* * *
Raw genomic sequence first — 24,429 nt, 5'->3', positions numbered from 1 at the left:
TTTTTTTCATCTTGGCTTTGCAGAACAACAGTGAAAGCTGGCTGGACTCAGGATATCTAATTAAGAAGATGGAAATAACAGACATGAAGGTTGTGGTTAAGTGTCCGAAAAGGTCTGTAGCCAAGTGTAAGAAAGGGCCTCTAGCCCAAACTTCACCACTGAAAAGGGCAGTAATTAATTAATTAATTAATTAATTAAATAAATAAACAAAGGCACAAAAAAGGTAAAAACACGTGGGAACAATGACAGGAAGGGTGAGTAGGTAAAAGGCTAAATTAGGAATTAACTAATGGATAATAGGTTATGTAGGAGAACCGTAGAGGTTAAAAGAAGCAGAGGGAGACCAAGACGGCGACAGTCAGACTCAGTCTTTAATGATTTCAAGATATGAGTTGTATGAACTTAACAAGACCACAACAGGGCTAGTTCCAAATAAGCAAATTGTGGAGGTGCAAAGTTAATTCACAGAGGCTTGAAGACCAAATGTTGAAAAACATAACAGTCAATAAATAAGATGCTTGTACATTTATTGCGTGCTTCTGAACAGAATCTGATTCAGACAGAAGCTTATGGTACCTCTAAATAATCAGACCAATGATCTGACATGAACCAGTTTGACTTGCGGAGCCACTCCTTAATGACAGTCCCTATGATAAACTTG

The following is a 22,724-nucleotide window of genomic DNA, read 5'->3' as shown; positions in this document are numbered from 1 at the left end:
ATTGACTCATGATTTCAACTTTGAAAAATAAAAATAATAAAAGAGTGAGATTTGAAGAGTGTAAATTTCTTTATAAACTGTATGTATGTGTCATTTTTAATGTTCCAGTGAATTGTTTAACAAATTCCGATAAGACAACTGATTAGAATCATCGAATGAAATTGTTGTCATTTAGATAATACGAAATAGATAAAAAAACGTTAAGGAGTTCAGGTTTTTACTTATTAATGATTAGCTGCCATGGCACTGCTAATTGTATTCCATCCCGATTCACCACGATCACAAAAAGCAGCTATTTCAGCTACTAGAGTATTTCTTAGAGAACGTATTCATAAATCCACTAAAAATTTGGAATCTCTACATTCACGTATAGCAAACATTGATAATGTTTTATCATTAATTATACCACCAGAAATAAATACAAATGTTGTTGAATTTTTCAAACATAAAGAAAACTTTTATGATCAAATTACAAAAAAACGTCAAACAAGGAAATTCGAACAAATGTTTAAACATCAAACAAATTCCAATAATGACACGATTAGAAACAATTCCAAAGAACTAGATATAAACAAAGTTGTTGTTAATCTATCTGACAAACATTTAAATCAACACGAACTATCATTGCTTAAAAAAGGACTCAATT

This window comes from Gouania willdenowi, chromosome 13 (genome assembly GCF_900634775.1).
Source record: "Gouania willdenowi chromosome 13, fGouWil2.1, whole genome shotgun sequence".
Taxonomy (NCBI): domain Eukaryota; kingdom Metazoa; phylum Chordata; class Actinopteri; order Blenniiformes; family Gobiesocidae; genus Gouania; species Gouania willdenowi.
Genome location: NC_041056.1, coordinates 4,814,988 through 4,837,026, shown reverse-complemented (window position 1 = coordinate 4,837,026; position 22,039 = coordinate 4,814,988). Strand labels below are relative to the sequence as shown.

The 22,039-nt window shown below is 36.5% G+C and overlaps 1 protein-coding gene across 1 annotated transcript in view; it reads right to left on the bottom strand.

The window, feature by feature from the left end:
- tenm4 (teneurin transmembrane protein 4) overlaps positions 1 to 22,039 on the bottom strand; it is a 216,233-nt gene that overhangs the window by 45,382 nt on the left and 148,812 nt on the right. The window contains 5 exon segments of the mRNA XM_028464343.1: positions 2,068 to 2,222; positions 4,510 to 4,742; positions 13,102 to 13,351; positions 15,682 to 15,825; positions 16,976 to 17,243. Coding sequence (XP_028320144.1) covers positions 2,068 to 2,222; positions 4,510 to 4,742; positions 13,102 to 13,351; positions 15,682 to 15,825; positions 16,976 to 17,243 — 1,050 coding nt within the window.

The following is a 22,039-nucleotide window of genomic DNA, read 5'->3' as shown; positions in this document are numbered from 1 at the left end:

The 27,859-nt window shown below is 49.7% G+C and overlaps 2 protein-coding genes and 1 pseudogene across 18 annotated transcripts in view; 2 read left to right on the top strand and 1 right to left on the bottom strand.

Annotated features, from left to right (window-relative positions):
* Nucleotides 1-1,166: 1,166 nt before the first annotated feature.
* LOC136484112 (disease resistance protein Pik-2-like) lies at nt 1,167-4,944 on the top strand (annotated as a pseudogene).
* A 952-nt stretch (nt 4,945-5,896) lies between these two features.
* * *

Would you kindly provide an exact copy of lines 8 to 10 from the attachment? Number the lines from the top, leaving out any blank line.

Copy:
Genome location: NC_041056.1, coordinates 4,814,988 through 4,837,026, shown reverse-complemented (window position 1 = coordinate 4,837,026; position 22,039 = coordinate 4,814,988). Strand labels below are relative to the sequence as shown.

The 22,039-nt window shown below is 36.5% G+C and overlaps 1 protein-coding gene across 1 annotated transcript in view; it reads right to left on the bottom strand.

The window, feature by feature from the left end: